free the last resultset */
$result2 = mysqli_query($mysqli, "SELECT name FROM membres", MYSQLI_USE_RESULT);

mysqli_free_result() frees the resultset, should it be stored on the PHP side or MySQL side. By default, any direct query is issued in buffered mode because the MySQL server has other things to do than allocating memory to store every of its clients' resultsets.

Now, let's talk about prepared statements.

Prepared statements are very different from traditionnal direct queries :

  • Prepared statements don't use the same underlying protocol as direct queries. The protocol is called the binary protocol, it is very optimized and offers many things such as true data type bindings.
  • Prepared statements resultsets are not buffered by default. This is the opposite as direct queries resultsets.

Let's start by dumping the protocol for a direct query :

$m = mysqli_connect(/* params */);
$q = mysqli_query($m, 'SELECT * FROM Users LIMIT 1');
while($r = mysqli_fetch_row($q)) {
    /* do something */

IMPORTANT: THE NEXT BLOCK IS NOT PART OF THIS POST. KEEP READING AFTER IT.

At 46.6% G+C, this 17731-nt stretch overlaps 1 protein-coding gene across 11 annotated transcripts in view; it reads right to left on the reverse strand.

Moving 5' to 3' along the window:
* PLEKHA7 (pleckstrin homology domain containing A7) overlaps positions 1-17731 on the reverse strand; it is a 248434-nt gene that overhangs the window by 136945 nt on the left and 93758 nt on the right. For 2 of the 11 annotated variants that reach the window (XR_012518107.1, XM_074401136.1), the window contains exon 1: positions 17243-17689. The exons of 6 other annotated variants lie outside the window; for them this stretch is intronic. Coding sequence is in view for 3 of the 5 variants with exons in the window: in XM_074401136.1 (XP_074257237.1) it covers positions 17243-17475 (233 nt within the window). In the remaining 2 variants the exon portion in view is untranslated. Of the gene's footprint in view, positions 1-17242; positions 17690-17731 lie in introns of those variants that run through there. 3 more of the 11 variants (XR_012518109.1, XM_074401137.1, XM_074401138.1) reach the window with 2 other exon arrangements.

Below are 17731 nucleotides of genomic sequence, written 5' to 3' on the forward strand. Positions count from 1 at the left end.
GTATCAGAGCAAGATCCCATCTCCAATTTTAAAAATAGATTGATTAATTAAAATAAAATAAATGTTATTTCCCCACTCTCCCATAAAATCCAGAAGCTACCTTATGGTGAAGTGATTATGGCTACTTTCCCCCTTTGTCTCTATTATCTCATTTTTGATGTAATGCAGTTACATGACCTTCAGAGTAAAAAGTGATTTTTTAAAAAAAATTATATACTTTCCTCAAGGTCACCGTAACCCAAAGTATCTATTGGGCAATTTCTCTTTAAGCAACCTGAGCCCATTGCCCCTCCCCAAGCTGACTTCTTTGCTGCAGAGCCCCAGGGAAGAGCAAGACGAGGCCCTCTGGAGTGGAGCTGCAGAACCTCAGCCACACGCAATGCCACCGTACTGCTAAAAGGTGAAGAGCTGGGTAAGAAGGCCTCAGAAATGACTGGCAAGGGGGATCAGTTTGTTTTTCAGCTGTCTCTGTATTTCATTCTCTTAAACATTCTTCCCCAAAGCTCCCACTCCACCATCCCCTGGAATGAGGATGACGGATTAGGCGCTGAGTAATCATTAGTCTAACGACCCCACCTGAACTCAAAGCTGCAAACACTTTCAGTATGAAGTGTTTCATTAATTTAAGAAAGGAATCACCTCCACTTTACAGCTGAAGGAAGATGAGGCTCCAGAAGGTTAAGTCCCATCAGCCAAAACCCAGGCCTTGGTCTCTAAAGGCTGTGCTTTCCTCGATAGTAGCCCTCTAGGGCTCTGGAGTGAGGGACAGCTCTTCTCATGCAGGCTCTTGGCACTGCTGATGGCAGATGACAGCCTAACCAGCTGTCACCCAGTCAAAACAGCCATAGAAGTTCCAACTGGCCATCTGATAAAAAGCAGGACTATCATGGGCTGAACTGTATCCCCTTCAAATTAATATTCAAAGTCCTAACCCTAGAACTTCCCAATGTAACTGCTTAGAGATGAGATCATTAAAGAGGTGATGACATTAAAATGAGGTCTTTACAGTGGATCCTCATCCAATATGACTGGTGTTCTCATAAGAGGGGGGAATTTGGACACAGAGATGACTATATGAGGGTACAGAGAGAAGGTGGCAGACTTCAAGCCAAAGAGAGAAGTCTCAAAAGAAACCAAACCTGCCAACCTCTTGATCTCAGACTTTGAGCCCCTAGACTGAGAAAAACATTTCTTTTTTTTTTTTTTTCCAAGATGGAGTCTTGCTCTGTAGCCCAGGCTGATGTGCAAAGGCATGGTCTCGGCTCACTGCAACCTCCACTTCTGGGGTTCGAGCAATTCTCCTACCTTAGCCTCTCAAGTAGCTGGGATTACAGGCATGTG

}
mysqli_free_result($r);

mysql text protocol

As you can see on the picture, this is a textual protocol, this means that the data that MySQL sends back to PHP is only text. You asked for an integer column in your query ? you'll be given some text. Ouch ! That first means that MySQL has some additionnal work to do to turn the data types from its columns into texts. And that also means that on the PHP side, you'll only be able to retrieve PHP strings, even if your asked columns store different types.

Here we go for the same query as prepared statement :

$m = mysqli_connect(/* params */);
$ps = mysqli_prepare($m, 'SELECT * FROM Users LIMIT 1');
mysqli_stmt_execute($ps);
while(mysqli_stmt_fetch($ps)) {
    /*  */
}
mysqli_stmt_close($ps);

mysql binary protocol